What does bomba represent to you and why is it important that we keep the tradition alive?

For me, bomba provides a space for resilience and is the identity of the country and the towns. It is a way of liberating the emotions in your heart and your mind through dancing, it‘s an art, it’s a culture, and it’s important to preserve because in Puerto Rico each region has its different bomba rhythm: how it is danced, how it is played. And it is important to preserve the rhythms so that the children, youth, and adults can pass on the dances of each town and each region- that is important. Loiza’s is the one I teach most, it is the fastest rhythm of the bomba and it’s called ’Seis Corrido.’ Its rhythm is the most flirtatious, the most expressive, and the fastest when dancing. And they are the themes of the freed slaves because when the bomba arrived in Luisa it had already evolved. It had already left the sugar cane fields where the slaveowners were, who oppressed them tried to force the Spanish traditions on all the slaves. But in their free time, they went to the back of the haciendas to dance and to hit the drums because they didn’t know the language and they could express everything they felt through dance. That is why the place of origin of the bomba dance was behind the haciendas, on the beaches, in improvised spaces that they were able to express everything they felt through dance.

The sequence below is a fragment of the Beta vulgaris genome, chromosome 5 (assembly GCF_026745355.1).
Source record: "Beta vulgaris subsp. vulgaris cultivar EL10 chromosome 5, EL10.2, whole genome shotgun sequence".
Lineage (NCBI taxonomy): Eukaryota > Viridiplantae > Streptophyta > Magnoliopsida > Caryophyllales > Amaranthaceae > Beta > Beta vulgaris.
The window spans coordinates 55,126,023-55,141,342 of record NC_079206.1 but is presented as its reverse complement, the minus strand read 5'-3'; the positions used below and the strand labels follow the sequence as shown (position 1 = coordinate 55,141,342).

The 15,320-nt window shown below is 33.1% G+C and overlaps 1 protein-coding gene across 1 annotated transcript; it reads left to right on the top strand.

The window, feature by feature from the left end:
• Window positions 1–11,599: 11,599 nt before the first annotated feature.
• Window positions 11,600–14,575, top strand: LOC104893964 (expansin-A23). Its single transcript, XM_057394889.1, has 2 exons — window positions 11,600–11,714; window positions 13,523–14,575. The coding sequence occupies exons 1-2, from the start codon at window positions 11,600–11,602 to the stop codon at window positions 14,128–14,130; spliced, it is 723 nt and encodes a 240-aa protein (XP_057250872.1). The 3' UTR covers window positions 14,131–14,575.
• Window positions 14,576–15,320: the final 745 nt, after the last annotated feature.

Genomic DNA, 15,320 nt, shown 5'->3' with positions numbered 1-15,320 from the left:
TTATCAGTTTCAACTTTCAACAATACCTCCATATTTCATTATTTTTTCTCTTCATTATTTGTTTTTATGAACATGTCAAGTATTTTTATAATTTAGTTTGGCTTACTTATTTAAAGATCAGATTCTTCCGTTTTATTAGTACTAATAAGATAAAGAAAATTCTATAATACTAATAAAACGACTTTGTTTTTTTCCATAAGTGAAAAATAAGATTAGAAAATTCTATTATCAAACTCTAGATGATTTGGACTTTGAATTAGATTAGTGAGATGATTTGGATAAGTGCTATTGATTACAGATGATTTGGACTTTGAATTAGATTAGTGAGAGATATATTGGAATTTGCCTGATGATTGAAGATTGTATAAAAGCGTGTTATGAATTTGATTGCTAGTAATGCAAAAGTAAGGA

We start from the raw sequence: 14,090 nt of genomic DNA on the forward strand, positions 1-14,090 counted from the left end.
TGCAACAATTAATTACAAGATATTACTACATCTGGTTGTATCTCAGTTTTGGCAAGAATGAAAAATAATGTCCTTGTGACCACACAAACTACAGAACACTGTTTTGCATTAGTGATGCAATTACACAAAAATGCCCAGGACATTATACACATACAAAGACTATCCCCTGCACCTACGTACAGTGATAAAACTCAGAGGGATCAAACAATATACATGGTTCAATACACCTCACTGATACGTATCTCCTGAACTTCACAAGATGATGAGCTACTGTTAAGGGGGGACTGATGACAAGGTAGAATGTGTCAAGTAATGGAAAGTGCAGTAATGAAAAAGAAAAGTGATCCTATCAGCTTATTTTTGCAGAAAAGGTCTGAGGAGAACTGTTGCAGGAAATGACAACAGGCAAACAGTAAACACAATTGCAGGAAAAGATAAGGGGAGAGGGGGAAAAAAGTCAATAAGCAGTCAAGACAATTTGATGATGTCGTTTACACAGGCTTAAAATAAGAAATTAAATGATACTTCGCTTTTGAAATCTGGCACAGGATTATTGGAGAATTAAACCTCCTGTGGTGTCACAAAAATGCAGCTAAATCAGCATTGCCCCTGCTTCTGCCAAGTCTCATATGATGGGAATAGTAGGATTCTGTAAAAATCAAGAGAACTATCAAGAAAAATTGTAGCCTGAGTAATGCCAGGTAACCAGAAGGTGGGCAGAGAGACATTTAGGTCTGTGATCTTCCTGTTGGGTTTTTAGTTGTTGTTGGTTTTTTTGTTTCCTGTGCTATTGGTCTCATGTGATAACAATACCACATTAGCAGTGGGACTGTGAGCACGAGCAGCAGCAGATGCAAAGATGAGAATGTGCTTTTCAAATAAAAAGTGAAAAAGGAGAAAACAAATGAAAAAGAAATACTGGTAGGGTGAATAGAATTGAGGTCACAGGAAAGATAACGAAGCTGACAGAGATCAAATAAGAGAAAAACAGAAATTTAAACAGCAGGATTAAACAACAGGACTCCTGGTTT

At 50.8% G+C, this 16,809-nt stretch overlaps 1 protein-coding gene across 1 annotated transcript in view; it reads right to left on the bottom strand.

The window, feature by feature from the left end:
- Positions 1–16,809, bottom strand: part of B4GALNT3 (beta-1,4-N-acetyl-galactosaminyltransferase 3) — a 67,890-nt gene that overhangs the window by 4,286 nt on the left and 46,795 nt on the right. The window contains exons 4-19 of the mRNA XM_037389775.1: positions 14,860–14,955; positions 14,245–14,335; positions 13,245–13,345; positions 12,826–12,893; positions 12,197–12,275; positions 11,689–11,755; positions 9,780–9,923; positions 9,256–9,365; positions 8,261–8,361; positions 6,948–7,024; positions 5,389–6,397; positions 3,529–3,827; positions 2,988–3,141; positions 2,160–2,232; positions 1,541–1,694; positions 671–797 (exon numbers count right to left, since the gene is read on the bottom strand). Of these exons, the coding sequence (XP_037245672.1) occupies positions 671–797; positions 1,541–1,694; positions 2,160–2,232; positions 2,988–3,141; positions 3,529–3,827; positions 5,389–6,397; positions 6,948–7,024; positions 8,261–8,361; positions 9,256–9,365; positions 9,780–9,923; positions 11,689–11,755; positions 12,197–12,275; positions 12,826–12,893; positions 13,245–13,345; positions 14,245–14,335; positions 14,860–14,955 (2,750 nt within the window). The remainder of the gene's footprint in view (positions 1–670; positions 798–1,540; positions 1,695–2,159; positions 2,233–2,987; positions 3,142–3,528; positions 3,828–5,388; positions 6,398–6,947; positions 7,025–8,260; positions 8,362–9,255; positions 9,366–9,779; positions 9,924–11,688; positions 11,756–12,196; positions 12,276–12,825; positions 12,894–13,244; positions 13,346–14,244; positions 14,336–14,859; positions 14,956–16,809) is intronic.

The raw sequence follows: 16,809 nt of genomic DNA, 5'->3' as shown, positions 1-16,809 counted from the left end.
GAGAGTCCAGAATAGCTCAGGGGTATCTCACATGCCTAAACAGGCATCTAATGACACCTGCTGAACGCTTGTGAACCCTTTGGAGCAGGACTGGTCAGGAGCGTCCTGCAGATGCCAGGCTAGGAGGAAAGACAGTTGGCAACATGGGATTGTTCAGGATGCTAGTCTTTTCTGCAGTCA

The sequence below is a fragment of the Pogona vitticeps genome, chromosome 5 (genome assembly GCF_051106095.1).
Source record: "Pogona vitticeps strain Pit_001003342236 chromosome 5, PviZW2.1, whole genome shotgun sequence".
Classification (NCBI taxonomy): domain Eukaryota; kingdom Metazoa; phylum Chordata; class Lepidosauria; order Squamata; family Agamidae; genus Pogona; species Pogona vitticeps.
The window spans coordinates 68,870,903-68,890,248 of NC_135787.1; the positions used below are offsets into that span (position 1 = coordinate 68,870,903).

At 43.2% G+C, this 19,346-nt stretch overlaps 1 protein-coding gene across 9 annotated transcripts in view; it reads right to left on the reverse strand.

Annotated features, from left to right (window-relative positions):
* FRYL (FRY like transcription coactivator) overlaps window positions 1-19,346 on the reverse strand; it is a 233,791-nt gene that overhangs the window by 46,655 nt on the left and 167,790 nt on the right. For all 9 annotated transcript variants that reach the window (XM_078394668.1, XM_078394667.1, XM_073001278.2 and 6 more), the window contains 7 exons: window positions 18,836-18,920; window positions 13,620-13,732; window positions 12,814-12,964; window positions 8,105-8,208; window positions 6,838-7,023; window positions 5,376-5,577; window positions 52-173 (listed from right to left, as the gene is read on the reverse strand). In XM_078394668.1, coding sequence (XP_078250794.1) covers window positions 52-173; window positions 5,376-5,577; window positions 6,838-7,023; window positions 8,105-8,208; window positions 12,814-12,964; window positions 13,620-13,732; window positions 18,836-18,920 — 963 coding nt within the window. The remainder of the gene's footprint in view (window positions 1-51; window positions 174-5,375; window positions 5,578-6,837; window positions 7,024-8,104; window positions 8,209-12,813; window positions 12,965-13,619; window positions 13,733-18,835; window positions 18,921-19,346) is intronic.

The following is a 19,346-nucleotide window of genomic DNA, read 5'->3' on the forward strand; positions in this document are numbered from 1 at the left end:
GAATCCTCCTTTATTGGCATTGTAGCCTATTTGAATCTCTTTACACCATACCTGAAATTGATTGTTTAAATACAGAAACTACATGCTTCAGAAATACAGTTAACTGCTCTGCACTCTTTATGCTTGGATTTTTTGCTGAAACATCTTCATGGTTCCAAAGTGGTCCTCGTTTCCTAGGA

We went into day 3 sad that the trip was almost over but thankful for the experience. Today we watched part of the 25th annual Congreso Mundial de la Salsa, a salsa competition dedicated to only young girls and women. If you have the chance to watch a salsa competition while on the island, do it. After the show we visited one of the most amazing additions to San Juan, the Distrito T-Mobile. Walking into the five-acre experience it feels like a futuristic hub full of monitors, a huge stage, a zip line overhead, original destination dining, art, retail, and an Arena Medalla. It’s a playground full of everything for all ages. For lunch we head to Barulla Taberna Epanola, a gastronomic multi-space to discover diverse Spanish cuisine with delicious wine, and plenty of options. The immersive and delicious experience is one of a kind and we choose a sparking wine- 2015 Gelida Brut Gran Reserva- for the table, with no regrets. After lunch we visited the Arena Medalla, which is a popular beer brewed on the island, and its walls are covered with influential Puerto Ricans in music, sports, and history, and beautiful art. There’s a DJ booth, a stage, beer pong tables, video games, and tons of Medalla on tap ready to drink.